Khurana said in an interview last week that administrators are merging the two offices to “integrate and strengthen the four-year residential experience.”
“This new office will centralize services that are currently offered by both the OSL and the FDO in a way that ensures continuity in the extensive support systems–both academic and residential–that are available to all students,” he wrote in the email to students Monday.
Currently, the FDO and OSL split oversight of residential and social life at the College. The FDO—comprising roughly a dozen full-time staff members—administers programming for freshmen. The OSL—which boasts nearly double that number of staffers—provides support for student organizations, housing operations, and College-wide diversity initiatives. The OSL also partners with upperclassmen House management to oversee residential and social programming for sophomores, juniors, and seniors.
Dean of Students Katherine G. O’Dair, who currently oversees the Office of Student Life, will lead the joint office, according to Khurana. The OSL currently sits on the first floor of University Hall while the FDO has its own building on Prescott Street, and O’Dair said in an interview last week that administrators have not yet determined whether the two offices will remain split between their respective locations or whether the new office will occupy a new spot on campus.
“We haven’t determined the physical spaces yet,” O’Dair said.
The new administrative structure of the Dean of Students Office also means the College will effectively cancel the position of dean of first-year students, occupied since 2004 by Dean of Freshmen Thomas A. Dingman ’67. Dingman announced in Nov. 2017 he plans to step down from his position at the end of the academic year; given the merger, the College will not seek his replacement.
Instead, administrators in the Dean of Students Office will divide up the responsibilities that currently fall under the purview of the Freshman Dean’s Office. Specifically, one administrator will oversee freshman residential life in the new organizational structure, according to O’Dair.
In an email sent to students Monday, Khurana wrote the new office will be responsible for four main areas of the Harvard College experience: residential life, student experience, equity, diversity, and inclusion, and student advising.
In an interview, O’Dair said “senior folks” and “resident deans”—including resident deans of freshmen, who will each continue to oversee one neighborhood of Yard dorms—will support first-year residential life.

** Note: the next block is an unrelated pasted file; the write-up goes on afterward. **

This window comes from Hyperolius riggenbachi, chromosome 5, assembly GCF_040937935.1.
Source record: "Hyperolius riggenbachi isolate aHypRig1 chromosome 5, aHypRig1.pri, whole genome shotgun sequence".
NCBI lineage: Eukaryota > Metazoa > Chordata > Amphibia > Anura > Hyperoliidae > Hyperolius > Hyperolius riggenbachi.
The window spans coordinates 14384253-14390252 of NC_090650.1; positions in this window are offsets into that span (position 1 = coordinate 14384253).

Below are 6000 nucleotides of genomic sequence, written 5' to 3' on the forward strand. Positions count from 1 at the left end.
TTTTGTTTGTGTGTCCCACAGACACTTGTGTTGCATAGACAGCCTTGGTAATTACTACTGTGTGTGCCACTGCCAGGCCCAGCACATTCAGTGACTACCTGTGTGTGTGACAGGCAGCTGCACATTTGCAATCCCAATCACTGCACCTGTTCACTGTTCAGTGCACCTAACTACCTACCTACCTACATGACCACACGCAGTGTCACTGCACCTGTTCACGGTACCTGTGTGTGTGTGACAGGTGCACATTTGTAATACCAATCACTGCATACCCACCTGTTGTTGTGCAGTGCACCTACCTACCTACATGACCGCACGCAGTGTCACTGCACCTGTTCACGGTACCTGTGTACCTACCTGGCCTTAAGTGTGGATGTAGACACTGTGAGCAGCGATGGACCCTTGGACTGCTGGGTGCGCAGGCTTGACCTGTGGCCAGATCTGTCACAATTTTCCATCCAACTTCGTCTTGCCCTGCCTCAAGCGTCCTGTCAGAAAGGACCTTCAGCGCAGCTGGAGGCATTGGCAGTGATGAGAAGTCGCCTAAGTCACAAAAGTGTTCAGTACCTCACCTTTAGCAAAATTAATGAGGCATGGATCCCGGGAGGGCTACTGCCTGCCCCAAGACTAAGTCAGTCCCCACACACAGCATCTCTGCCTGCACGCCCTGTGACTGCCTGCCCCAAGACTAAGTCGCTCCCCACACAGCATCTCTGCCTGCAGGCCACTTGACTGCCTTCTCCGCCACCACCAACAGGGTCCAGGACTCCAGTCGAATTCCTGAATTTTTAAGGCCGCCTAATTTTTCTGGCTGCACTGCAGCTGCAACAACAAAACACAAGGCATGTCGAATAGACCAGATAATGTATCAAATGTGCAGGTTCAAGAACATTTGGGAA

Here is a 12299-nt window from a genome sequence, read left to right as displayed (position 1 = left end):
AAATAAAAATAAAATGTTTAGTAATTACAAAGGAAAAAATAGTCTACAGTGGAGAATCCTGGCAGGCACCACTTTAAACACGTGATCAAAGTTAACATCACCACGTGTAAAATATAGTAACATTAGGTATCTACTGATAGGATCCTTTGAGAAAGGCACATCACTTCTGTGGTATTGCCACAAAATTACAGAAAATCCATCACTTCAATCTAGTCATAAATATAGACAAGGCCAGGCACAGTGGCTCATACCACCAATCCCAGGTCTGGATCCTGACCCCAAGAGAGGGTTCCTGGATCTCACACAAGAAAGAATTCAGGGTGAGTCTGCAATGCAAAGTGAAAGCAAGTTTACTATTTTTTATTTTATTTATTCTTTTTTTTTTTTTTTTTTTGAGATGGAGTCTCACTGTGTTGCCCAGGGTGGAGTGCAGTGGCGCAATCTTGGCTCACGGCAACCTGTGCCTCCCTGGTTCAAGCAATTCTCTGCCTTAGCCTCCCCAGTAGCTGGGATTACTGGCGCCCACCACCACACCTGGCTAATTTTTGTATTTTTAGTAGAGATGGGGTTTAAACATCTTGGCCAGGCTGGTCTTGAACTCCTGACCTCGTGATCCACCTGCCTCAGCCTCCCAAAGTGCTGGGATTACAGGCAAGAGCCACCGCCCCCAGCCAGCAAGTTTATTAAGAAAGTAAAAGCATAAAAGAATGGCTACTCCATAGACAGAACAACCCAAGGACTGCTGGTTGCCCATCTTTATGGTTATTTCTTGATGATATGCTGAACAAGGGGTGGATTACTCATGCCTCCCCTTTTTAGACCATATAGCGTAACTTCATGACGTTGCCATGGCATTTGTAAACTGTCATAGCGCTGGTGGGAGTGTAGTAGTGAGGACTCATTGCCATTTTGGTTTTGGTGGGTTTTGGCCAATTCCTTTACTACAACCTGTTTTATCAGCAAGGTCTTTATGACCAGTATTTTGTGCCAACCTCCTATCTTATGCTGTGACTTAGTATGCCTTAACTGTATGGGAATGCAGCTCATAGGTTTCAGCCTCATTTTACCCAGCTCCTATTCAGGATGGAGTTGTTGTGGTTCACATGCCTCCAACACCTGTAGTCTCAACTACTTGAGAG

But not all roles in the new office are set in stone.
As part of the transition, the College will also create new administrative positions that consolidate some responsibilities currently managed by the FDO with others currently managed by the OSL.
O’Dair said administrators are “beginning” the work of figuring out exactly what those new positions will entail now. In his email, Khurana wrote O’Dair will “announce further details” ahead of the July 1 launch.
According to Khurana’s email, the new structure comes partially as a response to student feedback requesting a smoother transition from Yard to House life. In the interview last week, Khurana said he has been considering joining the OSL and the FDO almost since he became dean of the College in 2014.
He said he “talked to everyone” when deciding whether and how to prosecute the merger, including Dean of the Faculty of Arts and Sciences Michael D. Smith, O’Dair, and other senior leaders in FAS.
“I don’t know if you’ve ever noticed but I love asking people for advice,” Khurana said.
Khurana wrote in the email he is excited about the merger.
“While I will miss working with Dean Dingman after he retires, I am excited about the new possibilities that will be created by the DSO,” he wrote. “I am confident that taking this step will boost the College’s efforts to support a residential and social experience that is welcoming, open, and accessible to all students.”
—Staff writer Caroline S. Engelmayer can be reached at firstname.lastname@example.org. Follow her on Twitter @cengelmayer13.
—Staff writer Michael E. Xie can be reached at email@example.com. Follow him on Twitter @MichaelEXie1.
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The Right Approach to Support First Generation and Low-Income StudentsWe appreciate Dean Khurana and Dean Dingman’s commitment to providing resources for post-matriculation support. But we also hope that the bridge program is not forgotten and the dialogue continues, especially so that that pre-matriculation resources may be expanded in the future.
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